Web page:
I so badly want to live more of my life in a state of ‘enoughness’, where my motivation comes  from things I genuinely care about and want to do, not fear of failing to live up to some standard. The anxiety I feel when I’m scared I might not do enough is what so often gets in the way of achieving more. The anxiety that I might get tired before I’ve run enough is most of what makes the running unpleasant and hard, which is what makes me want to stop. The anxiety that I might not be able to finish a project to a good enough standard, or fast enough, is what makes me procrastinate. I've sometimes said to friends that I know I could achieve so much more if I wasn't doubting myself all the time.

I don’t really know yet how to deal with this, to be honest. The short-term solution is to try and set low standards for what’s ‘enough’, and find ways to make sure I can meet them. For example, I’ve recently been starting work earlier in the day before doing other things, so that I end up feeling like I’ve done ‘enough’ earlier in the day – and sooner get to a place where I’m free from that pressure.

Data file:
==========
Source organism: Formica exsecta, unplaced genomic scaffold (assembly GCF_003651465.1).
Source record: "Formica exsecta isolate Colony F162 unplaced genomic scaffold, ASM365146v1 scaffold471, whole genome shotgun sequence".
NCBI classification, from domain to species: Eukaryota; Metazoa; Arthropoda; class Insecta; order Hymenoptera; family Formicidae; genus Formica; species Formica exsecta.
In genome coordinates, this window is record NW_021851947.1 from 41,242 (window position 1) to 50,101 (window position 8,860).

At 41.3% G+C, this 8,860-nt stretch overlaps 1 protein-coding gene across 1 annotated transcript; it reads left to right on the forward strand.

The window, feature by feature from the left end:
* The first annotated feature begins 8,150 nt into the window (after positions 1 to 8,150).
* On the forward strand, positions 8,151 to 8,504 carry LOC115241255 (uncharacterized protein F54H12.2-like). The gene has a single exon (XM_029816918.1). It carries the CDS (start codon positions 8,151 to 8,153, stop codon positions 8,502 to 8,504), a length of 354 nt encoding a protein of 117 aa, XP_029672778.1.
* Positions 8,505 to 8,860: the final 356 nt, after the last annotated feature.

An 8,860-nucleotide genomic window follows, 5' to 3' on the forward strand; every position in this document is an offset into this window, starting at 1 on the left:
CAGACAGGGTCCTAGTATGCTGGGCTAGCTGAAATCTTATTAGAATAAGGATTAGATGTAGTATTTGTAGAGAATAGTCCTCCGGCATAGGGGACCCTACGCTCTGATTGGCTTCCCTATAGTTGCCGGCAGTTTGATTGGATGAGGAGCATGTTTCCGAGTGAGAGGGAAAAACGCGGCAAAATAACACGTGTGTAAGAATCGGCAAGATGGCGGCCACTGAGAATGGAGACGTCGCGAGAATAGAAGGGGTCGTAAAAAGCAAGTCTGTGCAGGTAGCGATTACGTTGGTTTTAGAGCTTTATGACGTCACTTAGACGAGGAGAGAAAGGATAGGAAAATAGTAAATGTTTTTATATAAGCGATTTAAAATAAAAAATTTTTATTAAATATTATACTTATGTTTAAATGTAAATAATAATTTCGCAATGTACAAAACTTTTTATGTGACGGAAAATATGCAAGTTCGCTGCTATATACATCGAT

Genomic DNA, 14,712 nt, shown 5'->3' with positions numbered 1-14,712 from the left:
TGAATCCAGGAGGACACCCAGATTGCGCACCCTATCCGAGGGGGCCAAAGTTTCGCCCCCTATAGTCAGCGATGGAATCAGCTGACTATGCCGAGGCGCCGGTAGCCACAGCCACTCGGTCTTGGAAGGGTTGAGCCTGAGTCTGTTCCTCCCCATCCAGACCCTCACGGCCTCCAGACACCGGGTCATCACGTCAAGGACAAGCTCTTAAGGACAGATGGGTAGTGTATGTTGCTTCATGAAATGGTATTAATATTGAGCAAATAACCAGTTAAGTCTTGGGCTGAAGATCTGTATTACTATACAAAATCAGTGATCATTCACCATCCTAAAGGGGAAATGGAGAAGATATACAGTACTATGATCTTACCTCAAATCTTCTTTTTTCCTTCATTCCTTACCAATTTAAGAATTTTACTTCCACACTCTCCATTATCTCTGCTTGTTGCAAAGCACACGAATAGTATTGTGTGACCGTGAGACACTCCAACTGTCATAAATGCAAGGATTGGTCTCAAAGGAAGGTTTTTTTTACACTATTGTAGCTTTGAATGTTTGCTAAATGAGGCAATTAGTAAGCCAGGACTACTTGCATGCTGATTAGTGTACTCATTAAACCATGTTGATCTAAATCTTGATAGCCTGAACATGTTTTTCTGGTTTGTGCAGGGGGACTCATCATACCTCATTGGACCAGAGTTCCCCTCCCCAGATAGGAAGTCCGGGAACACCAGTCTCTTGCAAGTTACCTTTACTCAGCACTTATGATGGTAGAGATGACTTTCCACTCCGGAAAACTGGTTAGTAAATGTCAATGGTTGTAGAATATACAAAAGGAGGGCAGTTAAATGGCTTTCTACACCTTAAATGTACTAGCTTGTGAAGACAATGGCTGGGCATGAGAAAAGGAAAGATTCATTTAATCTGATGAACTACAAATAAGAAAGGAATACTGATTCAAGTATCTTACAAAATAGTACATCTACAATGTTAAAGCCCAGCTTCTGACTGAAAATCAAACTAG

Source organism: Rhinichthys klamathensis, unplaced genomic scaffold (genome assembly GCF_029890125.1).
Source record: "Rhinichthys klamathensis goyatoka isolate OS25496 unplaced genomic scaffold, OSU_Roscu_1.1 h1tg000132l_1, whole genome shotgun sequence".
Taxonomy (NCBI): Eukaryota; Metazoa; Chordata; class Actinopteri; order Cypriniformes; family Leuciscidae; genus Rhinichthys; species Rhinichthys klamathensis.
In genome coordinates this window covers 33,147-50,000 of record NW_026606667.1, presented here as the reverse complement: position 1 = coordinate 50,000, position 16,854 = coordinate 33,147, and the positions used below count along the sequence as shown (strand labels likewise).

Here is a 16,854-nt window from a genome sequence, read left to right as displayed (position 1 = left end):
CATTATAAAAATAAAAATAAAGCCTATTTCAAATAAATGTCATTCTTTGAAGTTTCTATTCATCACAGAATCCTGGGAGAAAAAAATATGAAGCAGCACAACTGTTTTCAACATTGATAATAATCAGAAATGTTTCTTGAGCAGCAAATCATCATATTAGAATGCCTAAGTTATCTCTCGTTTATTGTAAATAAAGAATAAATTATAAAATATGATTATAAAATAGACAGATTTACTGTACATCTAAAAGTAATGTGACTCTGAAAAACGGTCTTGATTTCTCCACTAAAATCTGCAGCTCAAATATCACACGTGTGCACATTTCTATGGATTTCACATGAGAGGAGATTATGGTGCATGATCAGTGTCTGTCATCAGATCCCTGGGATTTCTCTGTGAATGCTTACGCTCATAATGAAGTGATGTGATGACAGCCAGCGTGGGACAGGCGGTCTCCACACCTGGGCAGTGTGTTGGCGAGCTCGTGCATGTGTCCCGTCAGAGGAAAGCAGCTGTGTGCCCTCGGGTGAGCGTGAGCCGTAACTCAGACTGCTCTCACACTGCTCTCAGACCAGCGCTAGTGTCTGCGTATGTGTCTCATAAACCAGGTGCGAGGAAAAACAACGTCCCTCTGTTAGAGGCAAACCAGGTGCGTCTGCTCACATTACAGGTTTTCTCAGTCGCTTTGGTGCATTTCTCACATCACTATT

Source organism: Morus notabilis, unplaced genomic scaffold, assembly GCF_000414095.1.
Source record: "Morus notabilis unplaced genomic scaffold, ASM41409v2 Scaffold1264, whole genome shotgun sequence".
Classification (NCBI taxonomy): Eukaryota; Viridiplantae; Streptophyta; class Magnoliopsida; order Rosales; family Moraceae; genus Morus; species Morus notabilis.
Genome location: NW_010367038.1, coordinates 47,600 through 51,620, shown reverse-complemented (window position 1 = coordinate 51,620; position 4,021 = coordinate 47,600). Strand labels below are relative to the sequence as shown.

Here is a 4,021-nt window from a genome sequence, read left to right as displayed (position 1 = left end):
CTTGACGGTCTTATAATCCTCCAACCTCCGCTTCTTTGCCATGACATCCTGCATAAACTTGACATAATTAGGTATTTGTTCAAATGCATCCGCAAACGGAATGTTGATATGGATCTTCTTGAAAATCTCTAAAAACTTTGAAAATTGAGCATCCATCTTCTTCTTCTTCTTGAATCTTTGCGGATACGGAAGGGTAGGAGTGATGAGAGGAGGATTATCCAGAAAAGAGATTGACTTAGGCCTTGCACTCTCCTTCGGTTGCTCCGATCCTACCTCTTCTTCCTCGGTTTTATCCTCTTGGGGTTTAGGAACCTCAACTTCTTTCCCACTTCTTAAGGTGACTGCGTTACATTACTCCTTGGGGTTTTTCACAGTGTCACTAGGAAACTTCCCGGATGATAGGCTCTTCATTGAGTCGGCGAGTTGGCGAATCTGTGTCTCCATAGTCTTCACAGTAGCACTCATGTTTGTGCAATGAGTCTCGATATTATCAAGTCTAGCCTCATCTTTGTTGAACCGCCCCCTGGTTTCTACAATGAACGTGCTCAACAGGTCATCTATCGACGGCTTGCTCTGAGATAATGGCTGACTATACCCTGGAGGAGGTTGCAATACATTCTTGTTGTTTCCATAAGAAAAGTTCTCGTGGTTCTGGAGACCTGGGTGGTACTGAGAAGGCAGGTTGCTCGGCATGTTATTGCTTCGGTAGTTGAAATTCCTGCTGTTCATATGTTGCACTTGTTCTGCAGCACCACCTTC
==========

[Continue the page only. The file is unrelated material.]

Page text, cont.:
But this really feels like just a bandaid: working effectively within the constraints of feeling not good enough, while continuing to feed the feeling. Maybe it's naive, but I do believe that I could free myself from these constraints entirely: completely lose the anxiety, the self-judgement, the feeling that I’m not good enough until I’ve achieved enough. I don't like waking up every day thinking I need to prove myself. Perhaps the biggest barrier is the fact that part of me is still afraid: afraid that if I let go of the anxiety and pressure, I might just not achieve anything. I'm scared that if I find some way to feel good enough without achieving anything, then, well - I might not amount to anything. And maybe that wouldn't be enough.